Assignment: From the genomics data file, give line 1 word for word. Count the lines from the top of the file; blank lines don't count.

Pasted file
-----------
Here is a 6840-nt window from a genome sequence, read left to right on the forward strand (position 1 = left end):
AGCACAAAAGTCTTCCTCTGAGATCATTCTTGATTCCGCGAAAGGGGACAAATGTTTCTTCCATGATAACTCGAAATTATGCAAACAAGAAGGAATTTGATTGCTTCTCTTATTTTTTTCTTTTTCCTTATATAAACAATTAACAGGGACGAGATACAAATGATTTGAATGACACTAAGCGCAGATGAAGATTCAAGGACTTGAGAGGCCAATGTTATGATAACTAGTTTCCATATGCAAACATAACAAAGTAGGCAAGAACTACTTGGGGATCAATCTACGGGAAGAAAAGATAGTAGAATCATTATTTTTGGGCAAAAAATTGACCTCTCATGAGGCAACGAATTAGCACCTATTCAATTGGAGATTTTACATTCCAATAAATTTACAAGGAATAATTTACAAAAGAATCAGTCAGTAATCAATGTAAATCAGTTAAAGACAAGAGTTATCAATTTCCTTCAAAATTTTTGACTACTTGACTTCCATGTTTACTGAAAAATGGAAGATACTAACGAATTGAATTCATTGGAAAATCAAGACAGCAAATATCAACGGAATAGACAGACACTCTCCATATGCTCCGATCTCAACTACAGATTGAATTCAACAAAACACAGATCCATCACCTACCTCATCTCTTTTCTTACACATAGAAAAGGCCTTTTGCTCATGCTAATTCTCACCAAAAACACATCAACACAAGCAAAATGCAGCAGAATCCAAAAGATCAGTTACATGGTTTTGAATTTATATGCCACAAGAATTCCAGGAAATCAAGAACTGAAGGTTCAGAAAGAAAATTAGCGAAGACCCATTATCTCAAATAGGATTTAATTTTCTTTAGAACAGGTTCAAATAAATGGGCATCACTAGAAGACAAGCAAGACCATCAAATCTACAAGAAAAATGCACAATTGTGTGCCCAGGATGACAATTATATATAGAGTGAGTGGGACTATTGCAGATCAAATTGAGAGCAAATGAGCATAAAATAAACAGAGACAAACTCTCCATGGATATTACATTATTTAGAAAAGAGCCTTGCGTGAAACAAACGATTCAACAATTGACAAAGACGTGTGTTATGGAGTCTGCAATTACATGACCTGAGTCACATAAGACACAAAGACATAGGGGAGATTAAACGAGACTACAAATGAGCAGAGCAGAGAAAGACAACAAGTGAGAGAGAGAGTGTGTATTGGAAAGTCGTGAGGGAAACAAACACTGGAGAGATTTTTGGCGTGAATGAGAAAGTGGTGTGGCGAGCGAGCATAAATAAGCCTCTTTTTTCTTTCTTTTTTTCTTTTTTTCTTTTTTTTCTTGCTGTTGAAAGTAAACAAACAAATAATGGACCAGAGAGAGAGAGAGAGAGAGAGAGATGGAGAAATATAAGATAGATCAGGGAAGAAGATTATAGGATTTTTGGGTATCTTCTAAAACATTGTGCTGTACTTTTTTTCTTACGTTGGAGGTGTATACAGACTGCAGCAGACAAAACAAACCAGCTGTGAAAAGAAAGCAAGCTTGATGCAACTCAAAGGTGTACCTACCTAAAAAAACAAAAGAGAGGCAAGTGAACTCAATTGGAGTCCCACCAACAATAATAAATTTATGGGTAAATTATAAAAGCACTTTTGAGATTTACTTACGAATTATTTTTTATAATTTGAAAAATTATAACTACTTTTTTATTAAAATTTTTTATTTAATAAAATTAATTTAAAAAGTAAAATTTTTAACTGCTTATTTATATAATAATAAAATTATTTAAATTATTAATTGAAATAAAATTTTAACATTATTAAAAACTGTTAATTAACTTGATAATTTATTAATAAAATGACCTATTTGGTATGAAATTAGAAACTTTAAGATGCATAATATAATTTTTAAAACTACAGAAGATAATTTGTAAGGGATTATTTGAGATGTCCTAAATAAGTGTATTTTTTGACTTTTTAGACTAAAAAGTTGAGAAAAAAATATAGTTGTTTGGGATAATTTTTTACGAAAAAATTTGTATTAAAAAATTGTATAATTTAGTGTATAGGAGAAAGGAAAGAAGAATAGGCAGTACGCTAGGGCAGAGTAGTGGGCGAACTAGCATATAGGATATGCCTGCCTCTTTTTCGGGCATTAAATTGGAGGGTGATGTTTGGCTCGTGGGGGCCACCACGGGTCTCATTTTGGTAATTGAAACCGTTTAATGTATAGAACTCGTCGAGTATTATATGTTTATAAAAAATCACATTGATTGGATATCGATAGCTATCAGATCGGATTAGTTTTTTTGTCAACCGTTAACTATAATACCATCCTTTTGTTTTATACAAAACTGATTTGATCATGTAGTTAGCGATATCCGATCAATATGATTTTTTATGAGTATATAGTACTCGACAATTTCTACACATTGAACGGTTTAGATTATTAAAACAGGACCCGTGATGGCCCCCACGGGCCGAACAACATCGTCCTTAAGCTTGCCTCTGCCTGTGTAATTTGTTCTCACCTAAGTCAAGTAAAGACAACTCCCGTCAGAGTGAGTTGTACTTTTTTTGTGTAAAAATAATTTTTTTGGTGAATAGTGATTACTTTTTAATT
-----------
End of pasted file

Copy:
Here is a 6840-nt window from a genome sequence, read left to right on the forward strand (position 1 = left end):